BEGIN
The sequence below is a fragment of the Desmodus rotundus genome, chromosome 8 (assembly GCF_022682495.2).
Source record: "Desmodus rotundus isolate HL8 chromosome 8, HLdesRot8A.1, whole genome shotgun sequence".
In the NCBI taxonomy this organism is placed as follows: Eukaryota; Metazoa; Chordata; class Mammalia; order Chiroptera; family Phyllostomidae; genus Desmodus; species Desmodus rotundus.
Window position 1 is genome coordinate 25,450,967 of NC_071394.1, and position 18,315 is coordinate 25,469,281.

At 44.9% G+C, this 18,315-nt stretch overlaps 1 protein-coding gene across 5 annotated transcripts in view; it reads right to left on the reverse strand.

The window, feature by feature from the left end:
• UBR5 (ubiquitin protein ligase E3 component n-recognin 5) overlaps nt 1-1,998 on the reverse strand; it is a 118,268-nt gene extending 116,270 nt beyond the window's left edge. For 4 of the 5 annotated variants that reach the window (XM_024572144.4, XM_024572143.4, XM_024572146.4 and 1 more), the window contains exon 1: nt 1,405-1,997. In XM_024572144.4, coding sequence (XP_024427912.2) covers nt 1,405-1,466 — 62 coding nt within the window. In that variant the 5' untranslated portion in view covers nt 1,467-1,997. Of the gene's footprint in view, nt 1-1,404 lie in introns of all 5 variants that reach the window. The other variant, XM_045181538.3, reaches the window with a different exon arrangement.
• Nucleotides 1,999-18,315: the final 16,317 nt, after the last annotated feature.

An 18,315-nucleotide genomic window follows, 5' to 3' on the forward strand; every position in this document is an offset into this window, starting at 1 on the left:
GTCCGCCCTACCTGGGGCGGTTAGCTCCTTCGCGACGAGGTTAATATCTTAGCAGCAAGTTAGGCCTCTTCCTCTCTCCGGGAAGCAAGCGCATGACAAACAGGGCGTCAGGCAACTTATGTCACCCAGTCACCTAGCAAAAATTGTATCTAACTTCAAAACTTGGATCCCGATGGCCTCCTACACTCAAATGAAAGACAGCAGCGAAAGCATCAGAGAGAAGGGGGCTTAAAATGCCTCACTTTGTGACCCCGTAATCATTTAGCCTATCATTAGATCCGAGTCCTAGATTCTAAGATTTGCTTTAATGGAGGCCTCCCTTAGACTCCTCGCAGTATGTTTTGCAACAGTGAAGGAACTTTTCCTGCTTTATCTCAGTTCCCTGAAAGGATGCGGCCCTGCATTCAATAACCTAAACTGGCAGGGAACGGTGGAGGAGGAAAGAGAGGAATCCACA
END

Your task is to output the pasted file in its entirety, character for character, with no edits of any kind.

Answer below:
The sequence below is a fragment of the Desmodus rotundus genome, chromosome 8 (assembly GCF_022682495.2).
Source record: "Desmodus rotundus isolate HL8 chromosome 8, HLdesRot8A.1, whole genome shotgun sequence".
In the NCBI taxonomy this organism is placed as follows: Eukaryota; Metazoa; Chordata; class Mammalia; order Chiroptera; family Phyllostomidae; genus Desmodus; species Desmodus rotundus.
Window position 1 is genome coordinate 25,450,967 of NC_071394.1, and position 18,315 is coordinate 25,469,281.

At 44.9% G+C, this 18,315-nt stretch overlaps 1 protein-coding gene across 5 annotated transcripts in view; it reads right to left on the reverse strand.

The window, feature by feature from the left end:
• UBR5 (ubiquitin protein ligase E3 component n-recognin 5) overlaps nt 1-1,998 on the reverse strand; it is a 118,268-nt gene extending 116,270 nt beyond the window's left edge. For 4 of the 5 annotated variants that reach the window (XM_024572144.4, XM_024572143.4, XM_024572146.4 and 1 more), the window contains exon 1: nt 1,405-1,997. In XM_024572144.4, coding sequence (XP_024427912.2) covers nt 1,405-1,466 — 62 coding nt within the window. In that variant the 5' untranslated portion in view covers nt 1,467-1,997. Of the gene's footprint in view, nt 1-1,404 lie in introns of all 5 variants that reach the window. The other variant, XM_045181538.3, reaches the window with a different exon arrangement.
• Nucleotides 1,999-18,315: the final 16,317 nt, after the last annotated feature.

An 18,315-nucleotide genomic window follows, 5' to 3' on the forward strand; every position in this document is an offset into this window, starting at 1 on the left:
GTCCGCCCTACCTGGGGCGGTTAGCTCCTTCGCGACGAGGTTAATATCTTAGCAGCAAGTTAGGCCTCTTCCTCTCTCCGGGAAGCAAGCGCATGACAAACAGGGCGTCAGGCAACTTATGTCACCCAGTCACCTAGCAAAAATTGTATCTAACTTCAAAACTTGGATCCCGATGGCCTCCTACACTCAAATGAAAGACAGCAGCGAAAGCATCAGAGAGAAGGGGGCTTAAAATGCCTCACTTTGTGACCCCGTAATCATTTAGCCTATCATTAGATCCGAGTCCTAGATTCTAAGATTTGCTTTAATGGAGGCCTCCCTTAGACTCCTCGCAGTATGTTTTGCAACAGTGAAGGAACTTTTCCTGCTTTATCTCAGTTCCCTGAAAGGATGCGGCCCTGCATTCAATAACCTAAACTGGCAGGGAACGGTGGAGGAGGAAAGAGAGGAATCCACA